The site had once been home to one of Tucson's most famous and excellent restaurants, but that was many years back and a few legal issues ago. Some remnants are still visible: a lovely arbor at the entrance, large windows, snow-white paint on the outside, the mission tiled roof. It was with great curiosity we entered the doors.
We were seated by the genial host, and a server was at the table quickly to see if we wanted a drink. Although I hadn't had time to fully read the good-sized wine list, I ordered a glass of Mondavi merlot ($6.50), and John ordered a Ketel One martini ($8.50).
After settling, in we ordered appetizers. John opted for the magic mushrooms ($10.95)--not those kind of "magic" mushrooms--and I went with the escargot ($12.95).
There is an old-world feel here, but we couldn't help but notice how tired and mismatched the place looked. Desert colors and flagstone floors were in the foyer and bar, while institutional green walls and odd red carpet were in the dining room. Dim, dusty sconces hung on the walls, and the chairs looked like something Gramma had in her dining room.
Was this an omen of things to come?
Thankfully, it wasn't. Both the appetizers were delicious. The huge magic mushrooms were generously stuffed with a fluffy crab-meat mixture and baked to a golden brown, and the escargots (also served in mushrooms) were baked in a perfectly balanced garlic butter.
Several other tables had ordered the saganaki, a traditional Greek dish whereby bites of kefalograviera cheese had been pan-fried and then flambéed at the table with a flash of fire and a shout of Opa! Very continental!
Our sweet server brought the entrées--veal Oscar ($31.95) for John, lamb chops ($25.95) for me--to the table just as a large party and several other smaller parties arrived. We were lucky to have avoided the sudden rush of customers.
John's veal Oscar--another old-world item--was a healthy portion of tender veal, slightly overcooked asparagus, sweet crab and hollandaise sauce. All those wonderful flavors melded together into a fine plate of food. The fettuccini Alfredo, which was served on the side, though, was more like reheated buttered noodles and a bit of a disappointment.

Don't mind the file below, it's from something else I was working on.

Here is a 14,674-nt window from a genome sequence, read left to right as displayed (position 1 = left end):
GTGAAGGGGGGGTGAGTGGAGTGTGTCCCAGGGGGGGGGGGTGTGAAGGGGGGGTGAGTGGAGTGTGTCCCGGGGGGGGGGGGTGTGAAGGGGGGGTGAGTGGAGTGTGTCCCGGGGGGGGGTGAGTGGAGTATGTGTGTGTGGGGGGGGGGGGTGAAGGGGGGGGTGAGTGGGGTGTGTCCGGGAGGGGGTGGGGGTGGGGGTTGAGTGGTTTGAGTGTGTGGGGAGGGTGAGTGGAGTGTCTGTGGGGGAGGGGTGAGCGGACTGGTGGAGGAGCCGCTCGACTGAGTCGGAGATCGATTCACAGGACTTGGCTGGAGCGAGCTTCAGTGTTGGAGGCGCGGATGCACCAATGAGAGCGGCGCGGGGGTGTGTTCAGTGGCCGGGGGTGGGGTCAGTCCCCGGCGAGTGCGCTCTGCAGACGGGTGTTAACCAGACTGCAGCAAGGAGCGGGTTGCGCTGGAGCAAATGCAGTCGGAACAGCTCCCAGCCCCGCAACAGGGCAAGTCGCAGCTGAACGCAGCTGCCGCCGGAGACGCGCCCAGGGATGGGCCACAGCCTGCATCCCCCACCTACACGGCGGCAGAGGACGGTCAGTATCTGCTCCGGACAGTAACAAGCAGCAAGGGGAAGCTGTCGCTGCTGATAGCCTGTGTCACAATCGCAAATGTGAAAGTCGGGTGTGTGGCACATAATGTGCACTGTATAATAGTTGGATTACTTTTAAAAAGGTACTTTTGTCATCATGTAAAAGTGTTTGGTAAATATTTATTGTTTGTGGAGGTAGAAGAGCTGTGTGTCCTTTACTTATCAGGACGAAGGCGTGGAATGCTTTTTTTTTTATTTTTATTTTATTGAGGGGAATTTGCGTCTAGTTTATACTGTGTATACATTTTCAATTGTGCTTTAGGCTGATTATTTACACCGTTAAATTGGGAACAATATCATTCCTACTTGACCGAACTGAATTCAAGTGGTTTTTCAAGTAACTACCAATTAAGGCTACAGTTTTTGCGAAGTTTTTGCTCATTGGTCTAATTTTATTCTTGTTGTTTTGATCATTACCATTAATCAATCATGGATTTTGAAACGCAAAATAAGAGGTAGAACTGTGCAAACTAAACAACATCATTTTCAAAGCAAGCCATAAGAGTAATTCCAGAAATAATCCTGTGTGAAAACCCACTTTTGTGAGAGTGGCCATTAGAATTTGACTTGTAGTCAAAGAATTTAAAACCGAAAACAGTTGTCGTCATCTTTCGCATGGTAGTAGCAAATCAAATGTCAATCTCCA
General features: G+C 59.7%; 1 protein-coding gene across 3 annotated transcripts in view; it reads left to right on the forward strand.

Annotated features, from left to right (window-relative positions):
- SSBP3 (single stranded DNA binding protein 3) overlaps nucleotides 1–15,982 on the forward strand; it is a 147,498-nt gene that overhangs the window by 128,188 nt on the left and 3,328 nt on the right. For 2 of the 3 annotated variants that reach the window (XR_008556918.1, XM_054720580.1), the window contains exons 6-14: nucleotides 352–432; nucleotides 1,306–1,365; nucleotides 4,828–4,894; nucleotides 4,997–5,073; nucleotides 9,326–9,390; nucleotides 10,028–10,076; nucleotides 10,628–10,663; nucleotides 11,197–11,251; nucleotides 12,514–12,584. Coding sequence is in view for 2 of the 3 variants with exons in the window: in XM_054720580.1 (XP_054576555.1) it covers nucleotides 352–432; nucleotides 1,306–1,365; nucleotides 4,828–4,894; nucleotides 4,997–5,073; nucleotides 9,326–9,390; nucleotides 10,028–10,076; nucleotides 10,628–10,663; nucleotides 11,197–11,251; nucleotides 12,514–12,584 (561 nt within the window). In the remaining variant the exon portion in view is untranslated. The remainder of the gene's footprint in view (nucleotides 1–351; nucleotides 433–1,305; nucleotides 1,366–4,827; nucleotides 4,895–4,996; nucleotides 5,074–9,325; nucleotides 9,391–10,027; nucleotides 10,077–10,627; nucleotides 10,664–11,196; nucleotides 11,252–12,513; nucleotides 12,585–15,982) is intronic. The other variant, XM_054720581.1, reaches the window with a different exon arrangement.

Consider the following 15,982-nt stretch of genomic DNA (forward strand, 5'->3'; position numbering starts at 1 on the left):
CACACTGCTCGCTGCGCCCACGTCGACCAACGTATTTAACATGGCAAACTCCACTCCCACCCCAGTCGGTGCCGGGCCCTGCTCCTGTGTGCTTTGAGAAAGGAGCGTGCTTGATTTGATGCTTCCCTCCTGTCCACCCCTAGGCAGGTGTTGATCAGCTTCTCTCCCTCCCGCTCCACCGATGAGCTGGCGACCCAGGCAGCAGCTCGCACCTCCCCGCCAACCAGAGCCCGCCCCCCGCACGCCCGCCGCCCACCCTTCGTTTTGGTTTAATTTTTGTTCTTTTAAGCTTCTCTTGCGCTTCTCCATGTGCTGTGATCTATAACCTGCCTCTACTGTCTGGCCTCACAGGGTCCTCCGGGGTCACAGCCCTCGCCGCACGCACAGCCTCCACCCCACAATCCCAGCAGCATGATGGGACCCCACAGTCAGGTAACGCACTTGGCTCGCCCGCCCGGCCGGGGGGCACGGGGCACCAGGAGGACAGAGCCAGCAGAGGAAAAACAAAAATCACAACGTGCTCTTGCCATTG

My meal consisted of six small but succulent chops judiciously marinated and seasoned with lemon, garlic, olive oil and the right amount of oregano. I passed on the veggies on the side; they were slightly overcooked. The presentation was like something from the past: Everything was placed atop a large leaf of lettuce, which ended up looking a bit wilted. The lettuce was totally unnecessary, and the kitchen might do well to abandon it for a sharper, more modern look.
For dessert, we had the chocolate dream cake ($6.95). Chocolate is always nice, as was this slice, but there was nothing about this chocolate cake to make it stand out.
Evangelo's also has a tapas bar, so we decided to go that way for visit two. We sat in the bar and ordered a drink from our neophyte bartender. John had a Heineken ($4), and I had a glass of Clos du Bois chardonnay ($9).
The tapas menu isn't true tapas in any sense of the word: It is the appetizer menu with a few of the entrées from the main dining room thrown in for good measure.
We ordered shrimp scampi ($14.95), fried calamari partouza ($9.95) clams cazino (their spelling, not mine; $9.95) and shrimp souvlaki ($14.95). The prices were a tad high for appetizers, but the portions were good-sized.
The calamari was served with tzatziki sauce. This sauce is supposed to be yogurt-based (it tasted more like mayo to me) with chopped cukes, garlic, olive oil, vinegar and dill. The calamari did well without it. The rings were crispy, tender and light. The shrimp souvlaki could've used more char, but then it would've run the risk of being overcooked. They were again served atop a lettuce leaf and were only OK, at best. The scampi fared much better. The shrimp were tender, and the garlic butter was delicious. I liked the clams the best. There were eight tiny, tiny clams, chopped and tossed with tomato juice, romano cheese and topped with a bit of bacon. They were then baked in their shells to a golden brown.
While we ate, the host played music on a bouzouki (at least that's what I think it is called). It was a quaint and charming touch. For dessert we had the house baklava ($6.50). It was served warm and drizzled with even more honey. Not necessarily the best I've had, but I enjoyed it.
The old-world feel to Evangelo's works both in its favor and against it. The dining room could use a serious facelift; a coat of off-white paint, a new rug and some track lighting would work wonders. The presentation might fare better by dumping the lettuce leaves and a offering little more attention to the sides. I believe the owners and staff are sincere in their efforts, but Evangelo's falls short of being all it could be, and I can't recommend it.